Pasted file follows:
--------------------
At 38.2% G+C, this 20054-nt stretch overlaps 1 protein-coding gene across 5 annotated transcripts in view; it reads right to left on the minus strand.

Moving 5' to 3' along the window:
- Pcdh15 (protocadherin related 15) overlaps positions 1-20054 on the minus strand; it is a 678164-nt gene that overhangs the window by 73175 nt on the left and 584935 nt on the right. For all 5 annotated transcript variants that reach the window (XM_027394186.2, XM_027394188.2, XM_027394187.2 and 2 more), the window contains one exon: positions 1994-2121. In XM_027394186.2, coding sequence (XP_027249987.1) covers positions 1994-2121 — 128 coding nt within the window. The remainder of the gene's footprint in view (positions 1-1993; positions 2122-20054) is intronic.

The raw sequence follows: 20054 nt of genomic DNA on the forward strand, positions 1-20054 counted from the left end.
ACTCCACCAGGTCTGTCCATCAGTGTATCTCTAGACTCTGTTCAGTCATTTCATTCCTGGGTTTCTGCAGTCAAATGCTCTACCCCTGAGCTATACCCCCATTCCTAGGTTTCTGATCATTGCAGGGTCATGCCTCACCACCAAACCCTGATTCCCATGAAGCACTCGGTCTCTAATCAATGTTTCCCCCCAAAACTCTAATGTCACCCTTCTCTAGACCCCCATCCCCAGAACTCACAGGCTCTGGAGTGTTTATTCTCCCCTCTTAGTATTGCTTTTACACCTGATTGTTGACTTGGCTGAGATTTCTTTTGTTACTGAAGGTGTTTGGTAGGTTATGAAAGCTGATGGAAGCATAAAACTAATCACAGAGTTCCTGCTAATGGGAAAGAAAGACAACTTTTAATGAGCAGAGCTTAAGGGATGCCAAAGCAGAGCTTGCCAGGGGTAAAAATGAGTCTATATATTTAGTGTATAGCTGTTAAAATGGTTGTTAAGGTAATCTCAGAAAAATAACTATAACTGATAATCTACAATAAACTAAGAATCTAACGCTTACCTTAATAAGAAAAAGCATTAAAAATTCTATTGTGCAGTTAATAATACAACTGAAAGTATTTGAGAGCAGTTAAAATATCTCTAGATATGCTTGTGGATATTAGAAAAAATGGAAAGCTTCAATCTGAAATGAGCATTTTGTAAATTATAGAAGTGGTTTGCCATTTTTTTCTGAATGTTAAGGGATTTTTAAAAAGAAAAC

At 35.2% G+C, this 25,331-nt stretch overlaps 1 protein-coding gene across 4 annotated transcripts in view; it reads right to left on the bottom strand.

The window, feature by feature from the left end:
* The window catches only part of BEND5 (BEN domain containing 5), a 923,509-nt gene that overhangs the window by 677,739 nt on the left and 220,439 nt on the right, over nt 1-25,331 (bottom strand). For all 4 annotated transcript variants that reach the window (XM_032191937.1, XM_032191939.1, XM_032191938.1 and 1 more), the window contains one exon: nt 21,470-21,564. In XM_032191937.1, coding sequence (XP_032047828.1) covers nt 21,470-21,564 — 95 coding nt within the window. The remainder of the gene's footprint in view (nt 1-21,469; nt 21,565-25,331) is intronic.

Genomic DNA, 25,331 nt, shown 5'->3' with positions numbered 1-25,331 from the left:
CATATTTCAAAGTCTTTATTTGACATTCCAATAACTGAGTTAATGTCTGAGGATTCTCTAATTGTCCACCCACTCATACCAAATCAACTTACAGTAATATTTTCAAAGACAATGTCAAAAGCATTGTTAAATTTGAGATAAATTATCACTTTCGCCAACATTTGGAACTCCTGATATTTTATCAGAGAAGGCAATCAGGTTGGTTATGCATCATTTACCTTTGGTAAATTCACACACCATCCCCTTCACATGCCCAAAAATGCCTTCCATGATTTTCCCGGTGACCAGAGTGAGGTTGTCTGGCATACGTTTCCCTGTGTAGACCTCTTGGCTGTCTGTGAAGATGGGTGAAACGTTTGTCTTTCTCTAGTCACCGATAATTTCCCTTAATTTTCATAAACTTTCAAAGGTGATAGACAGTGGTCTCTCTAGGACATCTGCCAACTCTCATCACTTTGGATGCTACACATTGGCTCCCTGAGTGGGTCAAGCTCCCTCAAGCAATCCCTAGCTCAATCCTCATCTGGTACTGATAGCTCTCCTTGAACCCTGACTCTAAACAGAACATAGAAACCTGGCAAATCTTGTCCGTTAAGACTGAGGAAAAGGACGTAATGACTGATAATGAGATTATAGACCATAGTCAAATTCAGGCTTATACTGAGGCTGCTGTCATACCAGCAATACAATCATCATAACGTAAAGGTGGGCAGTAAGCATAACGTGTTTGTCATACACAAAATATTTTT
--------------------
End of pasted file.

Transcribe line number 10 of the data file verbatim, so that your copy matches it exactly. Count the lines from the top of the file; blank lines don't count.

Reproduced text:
CATATTTCAAAGTCTTTATTTGACATTCCAATAACTGAGTTAATGTCTGAGGATTCTCTAATTGTCCACCCACTCATACCAAATCAACTTACAGTAATATTTTCAAAGACAATGTCAAAAGCATTGTTAAATTTGAGATAAATTATCACTTTCGCCAACATTTGGAACTCCTGATATTTTATCAGAGAAGGCAATCAGGTTGGTTATGCATCATTTACCTTTGGTAAATTCACACACCATCCCCTTCACATGCCCAAAAATGCCTTCCATGATTTTCCCGGTGACCAGAGTGAGGTTGTCTGGCATACGTTTCCCTGTGTAGACCTCTTGGCTGTCTGTGAAGATGGGTGAAACGTTTGTCTTTCTCTAGTCACCGATAATTTCCCTTAATTTTCATAAACTTTCAAAGGTGATAGACAGTGGTCTCTCTAGGACATCTGCCAACTCTCATCACTTTGGATGCTACACATTGGCTCCCTGAGTGGGTCAAGCTCCCTCAAGCAATCCCTAGCTCAATCCTCATCTGGTACTGATAGCTCTCCTTGAACCCTGACTCTAAACAGAACATAGAAACCTGGCAAATCTTGTCCGTTAAGACTGAGGAAAAGGACGTAATGACTGATAATGAGATTATAGACCATAGTCAAATTCAGGCTTATACTGAGGCTGCTGTCATACCAGCAATACAATCATCATAACGTAAAGGTGGGCAGTAAGCATAACGTGTTTGTCATACACAAAATATTTTT